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In the current issue of The Washington Monthly,three authors take aim at what they believe is a major weakness of the public school system: the bureaucracy.

"Bottom Drawer Bureau," by the New York Daily News reporter Gene Mustain, describes the central headquarters of the New York City Schools as an overly centralized, paper-pushing operation "spending most of its energy on itself."

Examples of actual memoranda sent to Schools Chancellor Joseph Fernandez reveal the pervasiveness of doublespeak. Here's one: "The management of information requires organizing and structuring data into conceptually clear and logical component ideas that can be transmitted in forms that are user-friendly." (Translation: Keep it simple.)

Susan Ohanian, in "Not-So-Super Superintendents," takes a scathing look at the annual convention of the American Association of School Administrators. She conveys what she says is its "carnival" atmosphere, one in which superintendents and product-pushers alike are more concerned with promoting business than exchanging ideas. A National Rifle Association pamphlet given out offers this novel curricular advice: "With a little imagination, [the teacher] can link some aspect of shooting with almost every subject taught in our nation's schools."

In the third story, a Newsday reporter recounts her year as a beginning teacher at a Brooklyn junior high school. She describes a system "where excellence is rarely rewarded and incompetence is rarely punished or helped."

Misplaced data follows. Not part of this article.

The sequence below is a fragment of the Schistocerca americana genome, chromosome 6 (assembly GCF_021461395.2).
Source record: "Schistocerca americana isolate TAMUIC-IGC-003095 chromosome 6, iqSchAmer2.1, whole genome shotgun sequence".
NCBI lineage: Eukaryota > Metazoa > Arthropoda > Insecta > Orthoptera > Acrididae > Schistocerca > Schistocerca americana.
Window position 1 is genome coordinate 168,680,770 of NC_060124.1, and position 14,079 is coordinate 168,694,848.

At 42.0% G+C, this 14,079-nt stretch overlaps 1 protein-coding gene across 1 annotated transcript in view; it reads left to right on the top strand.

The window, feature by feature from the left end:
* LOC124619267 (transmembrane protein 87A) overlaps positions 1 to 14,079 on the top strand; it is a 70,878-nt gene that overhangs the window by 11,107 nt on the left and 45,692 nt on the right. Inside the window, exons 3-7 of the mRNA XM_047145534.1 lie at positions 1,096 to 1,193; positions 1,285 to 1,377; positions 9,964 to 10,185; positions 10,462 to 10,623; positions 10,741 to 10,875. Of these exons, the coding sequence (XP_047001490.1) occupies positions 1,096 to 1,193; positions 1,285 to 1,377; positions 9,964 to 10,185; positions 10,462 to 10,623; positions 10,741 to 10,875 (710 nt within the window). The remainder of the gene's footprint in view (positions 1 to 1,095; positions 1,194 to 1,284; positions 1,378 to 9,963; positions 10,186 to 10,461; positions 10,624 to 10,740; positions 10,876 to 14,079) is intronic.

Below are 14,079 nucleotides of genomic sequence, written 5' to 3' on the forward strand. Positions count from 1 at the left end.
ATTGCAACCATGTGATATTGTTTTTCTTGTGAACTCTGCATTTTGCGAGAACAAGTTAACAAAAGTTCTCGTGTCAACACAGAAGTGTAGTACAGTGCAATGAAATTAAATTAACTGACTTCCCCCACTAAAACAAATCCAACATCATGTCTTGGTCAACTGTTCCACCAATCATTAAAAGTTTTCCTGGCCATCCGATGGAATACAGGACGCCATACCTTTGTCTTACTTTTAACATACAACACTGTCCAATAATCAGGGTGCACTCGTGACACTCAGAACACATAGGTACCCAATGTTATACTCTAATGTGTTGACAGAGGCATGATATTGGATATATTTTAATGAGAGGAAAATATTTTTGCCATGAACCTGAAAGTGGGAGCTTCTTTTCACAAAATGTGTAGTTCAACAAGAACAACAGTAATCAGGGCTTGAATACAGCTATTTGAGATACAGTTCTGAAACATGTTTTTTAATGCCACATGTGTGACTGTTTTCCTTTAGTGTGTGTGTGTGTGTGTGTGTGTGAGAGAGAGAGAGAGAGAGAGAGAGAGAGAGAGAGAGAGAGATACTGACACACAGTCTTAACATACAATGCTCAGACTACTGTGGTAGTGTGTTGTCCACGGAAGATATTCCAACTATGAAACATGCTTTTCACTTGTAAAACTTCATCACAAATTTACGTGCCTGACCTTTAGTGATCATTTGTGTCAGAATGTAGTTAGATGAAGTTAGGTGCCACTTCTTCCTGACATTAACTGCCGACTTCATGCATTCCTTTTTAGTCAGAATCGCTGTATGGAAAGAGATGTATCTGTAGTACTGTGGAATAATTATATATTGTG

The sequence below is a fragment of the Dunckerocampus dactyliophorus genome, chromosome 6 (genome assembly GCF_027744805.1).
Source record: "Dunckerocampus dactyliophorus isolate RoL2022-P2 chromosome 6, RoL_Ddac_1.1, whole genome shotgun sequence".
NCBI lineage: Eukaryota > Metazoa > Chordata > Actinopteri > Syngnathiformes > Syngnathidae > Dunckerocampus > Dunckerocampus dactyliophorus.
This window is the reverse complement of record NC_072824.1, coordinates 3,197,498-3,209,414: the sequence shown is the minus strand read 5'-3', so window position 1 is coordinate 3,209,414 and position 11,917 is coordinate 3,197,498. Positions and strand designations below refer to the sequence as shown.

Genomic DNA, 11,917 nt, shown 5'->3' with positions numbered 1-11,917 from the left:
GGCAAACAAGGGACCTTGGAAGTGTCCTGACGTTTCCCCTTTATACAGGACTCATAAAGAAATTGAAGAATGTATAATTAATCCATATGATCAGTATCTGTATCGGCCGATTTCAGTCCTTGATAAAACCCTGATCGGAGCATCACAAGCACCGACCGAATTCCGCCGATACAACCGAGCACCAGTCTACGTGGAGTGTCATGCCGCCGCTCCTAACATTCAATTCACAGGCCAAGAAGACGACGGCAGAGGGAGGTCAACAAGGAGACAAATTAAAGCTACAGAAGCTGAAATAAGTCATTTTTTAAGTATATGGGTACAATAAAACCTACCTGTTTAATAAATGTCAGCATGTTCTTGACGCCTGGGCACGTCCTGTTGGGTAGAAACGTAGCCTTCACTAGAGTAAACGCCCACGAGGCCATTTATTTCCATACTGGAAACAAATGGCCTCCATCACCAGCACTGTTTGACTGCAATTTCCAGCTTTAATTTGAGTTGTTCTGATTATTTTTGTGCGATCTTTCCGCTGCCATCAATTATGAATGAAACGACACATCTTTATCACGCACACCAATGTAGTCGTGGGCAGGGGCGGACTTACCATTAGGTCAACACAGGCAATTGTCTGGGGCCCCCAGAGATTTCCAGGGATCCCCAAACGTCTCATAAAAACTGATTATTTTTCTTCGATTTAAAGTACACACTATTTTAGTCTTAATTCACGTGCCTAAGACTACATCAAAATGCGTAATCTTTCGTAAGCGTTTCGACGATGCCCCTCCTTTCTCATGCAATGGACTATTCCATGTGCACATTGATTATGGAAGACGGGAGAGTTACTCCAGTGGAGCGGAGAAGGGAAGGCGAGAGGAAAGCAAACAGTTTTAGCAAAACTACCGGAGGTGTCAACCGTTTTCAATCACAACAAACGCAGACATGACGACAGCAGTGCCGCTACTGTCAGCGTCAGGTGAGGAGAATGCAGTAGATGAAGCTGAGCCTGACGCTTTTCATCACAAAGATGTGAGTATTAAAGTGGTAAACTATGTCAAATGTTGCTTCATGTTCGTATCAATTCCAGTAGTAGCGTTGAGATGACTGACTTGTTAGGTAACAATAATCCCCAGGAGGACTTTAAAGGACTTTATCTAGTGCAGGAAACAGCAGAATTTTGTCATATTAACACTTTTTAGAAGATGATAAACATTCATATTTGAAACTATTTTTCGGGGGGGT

The Monthly's editors say they hope to expose the wasted public funds and "child abuse" education bureaucrats wreak on school systems. They endorse staff cutbacks and reorganization, so that the priority lies in "improving the subject knowledge and pedagogical skills of teachers."

Utne Reader's September cover story also contains articles offering criticisms of and alternatives to the current education system.

In one, the writer Joseph Nocera, also a parent, tries to explain the reasoning behind middle-class flight from urban schools, noting that "parents aren't willing to sacrifice their children on the altar of their social principles."

A 25-year veteran teacher, recently named New York City's "teacher of the year," calls public schools a "psychopathic institution," in another article, and advocates home instruction over a system "that teaches little except how to obey orders."

Teacher empowerment, open enrollment, and peer tutoring are among the "Nine Ideas to Improve Schools," and a final story chronicles the innovative methods of so-called Waldorf schools, which emphasize the development of creativity, independence, and morality.--skg

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